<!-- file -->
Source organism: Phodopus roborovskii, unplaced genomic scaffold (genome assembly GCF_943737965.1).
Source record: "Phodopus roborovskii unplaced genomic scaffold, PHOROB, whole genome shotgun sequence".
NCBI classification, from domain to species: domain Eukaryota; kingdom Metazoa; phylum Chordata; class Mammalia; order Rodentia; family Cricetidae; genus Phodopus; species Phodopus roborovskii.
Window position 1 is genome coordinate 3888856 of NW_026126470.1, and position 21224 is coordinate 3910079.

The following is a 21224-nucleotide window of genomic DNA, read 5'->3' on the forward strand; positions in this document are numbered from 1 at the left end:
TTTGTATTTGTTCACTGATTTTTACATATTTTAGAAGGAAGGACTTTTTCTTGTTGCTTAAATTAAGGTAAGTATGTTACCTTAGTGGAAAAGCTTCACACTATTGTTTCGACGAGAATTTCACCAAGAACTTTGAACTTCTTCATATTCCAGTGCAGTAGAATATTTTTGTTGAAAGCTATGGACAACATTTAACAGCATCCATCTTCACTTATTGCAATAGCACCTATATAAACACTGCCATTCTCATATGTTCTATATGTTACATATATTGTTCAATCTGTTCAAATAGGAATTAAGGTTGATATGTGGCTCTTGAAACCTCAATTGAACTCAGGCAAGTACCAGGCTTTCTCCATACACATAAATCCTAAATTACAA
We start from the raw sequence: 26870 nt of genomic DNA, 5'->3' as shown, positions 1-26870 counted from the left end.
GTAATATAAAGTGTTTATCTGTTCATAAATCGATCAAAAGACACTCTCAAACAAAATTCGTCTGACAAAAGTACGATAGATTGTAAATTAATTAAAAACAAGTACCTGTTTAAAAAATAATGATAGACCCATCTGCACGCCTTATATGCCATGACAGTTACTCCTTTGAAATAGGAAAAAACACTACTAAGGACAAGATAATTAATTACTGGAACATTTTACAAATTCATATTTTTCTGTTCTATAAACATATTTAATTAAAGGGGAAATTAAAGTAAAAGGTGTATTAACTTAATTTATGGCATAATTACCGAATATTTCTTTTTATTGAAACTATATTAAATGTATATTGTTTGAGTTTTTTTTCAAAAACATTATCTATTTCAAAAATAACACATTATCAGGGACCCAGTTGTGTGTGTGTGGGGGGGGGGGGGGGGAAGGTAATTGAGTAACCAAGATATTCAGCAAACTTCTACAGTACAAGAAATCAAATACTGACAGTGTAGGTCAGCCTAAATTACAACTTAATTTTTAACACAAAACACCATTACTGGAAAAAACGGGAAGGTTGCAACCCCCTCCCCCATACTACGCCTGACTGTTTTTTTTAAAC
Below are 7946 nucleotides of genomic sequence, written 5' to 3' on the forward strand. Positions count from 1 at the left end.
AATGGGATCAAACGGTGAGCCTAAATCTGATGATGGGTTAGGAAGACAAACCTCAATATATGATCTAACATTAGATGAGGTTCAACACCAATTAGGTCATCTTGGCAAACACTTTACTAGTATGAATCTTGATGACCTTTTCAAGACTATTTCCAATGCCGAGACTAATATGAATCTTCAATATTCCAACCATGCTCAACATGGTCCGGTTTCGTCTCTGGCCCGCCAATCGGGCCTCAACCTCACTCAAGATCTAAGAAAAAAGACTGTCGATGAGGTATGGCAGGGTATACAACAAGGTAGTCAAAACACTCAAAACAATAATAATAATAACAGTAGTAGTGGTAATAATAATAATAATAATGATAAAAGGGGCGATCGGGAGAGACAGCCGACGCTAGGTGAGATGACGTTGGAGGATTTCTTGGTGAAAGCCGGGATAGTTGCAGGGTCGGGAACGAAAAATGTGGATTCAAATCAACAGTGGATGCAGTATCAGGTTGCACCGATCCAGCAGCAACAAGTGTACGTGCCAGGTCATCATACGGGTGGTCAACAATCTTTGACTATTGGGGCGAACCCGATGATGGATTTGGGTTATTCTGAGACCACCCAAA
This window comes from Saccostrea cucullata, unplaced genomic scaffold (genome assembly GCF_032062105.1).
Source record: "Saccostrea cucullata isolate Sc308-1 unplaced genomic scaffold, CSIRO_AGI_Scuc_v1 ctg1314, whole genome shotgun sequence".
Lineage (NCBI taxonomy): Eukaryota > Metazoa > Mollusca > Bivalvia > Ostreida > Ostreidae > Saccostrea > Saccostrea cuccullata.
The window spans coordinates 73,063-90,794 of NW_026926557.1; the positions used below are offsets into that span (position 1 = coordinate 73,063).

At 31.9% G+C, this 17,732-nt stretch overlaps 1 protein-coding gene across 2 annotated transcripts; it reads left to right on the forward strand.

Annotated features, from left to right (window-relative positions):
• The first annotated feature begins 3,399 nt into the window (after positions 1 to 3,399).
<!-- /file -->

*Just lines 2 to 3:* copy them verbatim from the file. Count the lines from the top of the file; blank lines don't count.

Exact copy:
Source record: "Phodopus roborovskii unplaced genomic scaffold, PHOROB, whole genome shotgun sequence".
NCBI classification, from domain to species: domain Eukaryota; kingdom Metazoa; phylum Chordata; class Mammalia; order Rodentia; family Cricetidae; genus Phodopus; species Phodopus roborovskii.